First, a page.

Quantitative analyses of the functional data were performed using receiver-operating characteristic (ROC) curves based on regions of interest (ROIs). To account for the large differences in volume for the various category-selective regions that could potentially affect the results of the ROC analyses, we normalized the size of each ROI to a volume approximating that of the average size of a face-selective region (∼40–100 mm3 for the monkey data and ∼1,000–2,000 mm3 for the human data) using the following procedure: within each individual category-selective region, the voxel with the greatest signal intensity was identified (i.e., seed voxel). All voxels within a radius of 7–8 mm (monkeys) or 10–15 mm (humans) of the seed voxel were added to yield a “spherical” mask. Any voxels within the sphere that were not identified as being selective for that particular category were removed to yield the final ROI. In the case of the monkey subjects, voxels located posterior to area TEO, defined in each subject as voxels caudal to the posterior edge of the posterior middle temporal sulcus (Boussaoud et al. 1991), were also removed. In all analyses, the magnitude of the response was defined as the peak-normalized signal intensity over each block, ignoring the first two TRs of each block to allow for a steady-state response. All results are expressed as means ± SE.


Representations of animate versus inanimate stimuli in IT cortex

To investigate the degree to which IT cortex in monkeys and humans might be organized according to the distinction between animate and inanimate stimuli, we constructed statistical maps contrasting upright faces and body parts (i.e., animate stimuli) versus objects and upright places (i.e., inanimate stimuli). Figure 1 reveals a striking consistency across subjects for voxels preferring animate versus inanimate stimuli in IT cortex. In monkeys, voxels preferentially activated by animate stimuli were located in two regions along the inferior bank of the superior temporal sulcus (sts): one anteriorly in area TE and another posteriorly near area TEO. On the other hand, voxels preferentially activated by inanimate stimuli occupied regions elsewhere within the sts and along the ventral surface of IT cortex, extending medially to the occipitotemporal sulcus (ots). In humans, voxels preferentially activated by animate stimuli were found along the fusiform gyrus, lateral to those preferentially activated by inanimate stimuli, which were concentrated near/within the parahippocampal gyrus. Notably, the two species showed a similar topographic correspondence between these two classes of stimuli: regions activated by animate stimuli were located more dorsolaterally, and regions activated by inanimate stimuli were located more ventromedially.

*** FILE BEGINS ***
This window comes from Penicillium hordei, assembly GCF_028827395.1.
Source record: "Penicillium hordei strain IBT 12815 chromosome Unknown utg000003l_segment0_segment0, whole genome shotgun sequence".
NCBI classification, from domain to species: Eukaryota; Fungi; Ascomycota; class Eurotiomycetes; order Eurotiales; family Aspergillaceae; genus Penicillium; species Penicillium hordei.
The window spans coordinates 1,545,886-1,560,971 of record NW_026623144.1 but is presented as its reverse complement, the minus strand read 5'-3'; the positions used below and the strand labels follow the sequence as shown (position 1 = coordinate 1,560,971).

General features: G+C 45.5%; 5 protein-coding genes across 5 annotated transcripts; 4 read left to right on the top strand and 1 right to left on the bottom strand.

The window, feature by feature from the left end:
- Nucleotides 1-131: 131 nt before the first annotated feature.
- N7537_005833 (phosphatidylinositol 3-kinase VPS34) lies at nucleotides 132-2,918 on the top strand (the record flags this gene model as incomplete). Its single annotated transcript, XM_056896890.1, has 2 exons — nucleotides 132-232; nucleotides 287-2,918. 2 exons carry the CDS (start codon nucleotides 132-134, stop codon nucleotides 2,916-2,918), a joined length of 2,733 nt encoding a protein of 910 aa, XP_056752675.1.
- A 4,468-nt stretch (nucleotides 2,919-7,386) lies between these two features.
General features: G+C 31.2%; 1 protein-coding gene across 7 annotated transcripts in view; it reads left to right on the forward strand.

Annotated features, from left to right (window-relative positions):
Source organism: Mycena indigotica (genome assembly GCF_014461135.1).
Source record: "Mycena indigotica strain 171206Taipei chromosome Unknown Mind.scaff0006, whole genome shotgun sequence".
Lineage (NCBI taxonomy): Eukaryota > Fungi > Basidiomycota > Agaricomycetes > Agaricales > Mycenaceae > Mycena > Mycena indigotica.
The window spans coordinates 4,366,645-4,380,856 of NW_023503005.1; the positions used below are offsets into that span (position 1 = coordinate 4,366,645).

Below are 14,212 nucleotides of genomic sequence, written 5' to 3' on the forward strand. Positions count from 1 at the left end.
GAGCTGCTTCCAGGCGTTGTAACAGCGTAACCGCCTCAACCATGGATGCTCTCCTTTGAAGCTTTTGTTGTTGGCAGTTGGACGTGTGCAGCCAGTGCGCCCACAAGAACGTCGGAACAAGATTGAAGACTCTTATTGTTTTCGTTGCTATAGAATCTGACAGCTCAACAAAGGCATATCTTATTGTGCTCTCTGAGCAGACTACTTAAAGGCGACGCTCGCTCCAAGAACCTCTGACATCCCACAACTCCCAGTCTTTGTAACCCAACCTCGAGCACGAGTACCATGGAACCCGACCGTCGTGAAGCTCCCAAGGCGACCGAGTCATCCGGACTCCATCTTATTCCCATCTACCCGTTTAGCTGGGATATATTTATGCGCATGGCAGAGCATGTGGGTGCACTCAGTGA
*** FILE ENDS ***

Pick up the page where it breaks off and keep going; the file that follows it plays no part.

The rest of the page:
FIG. 1.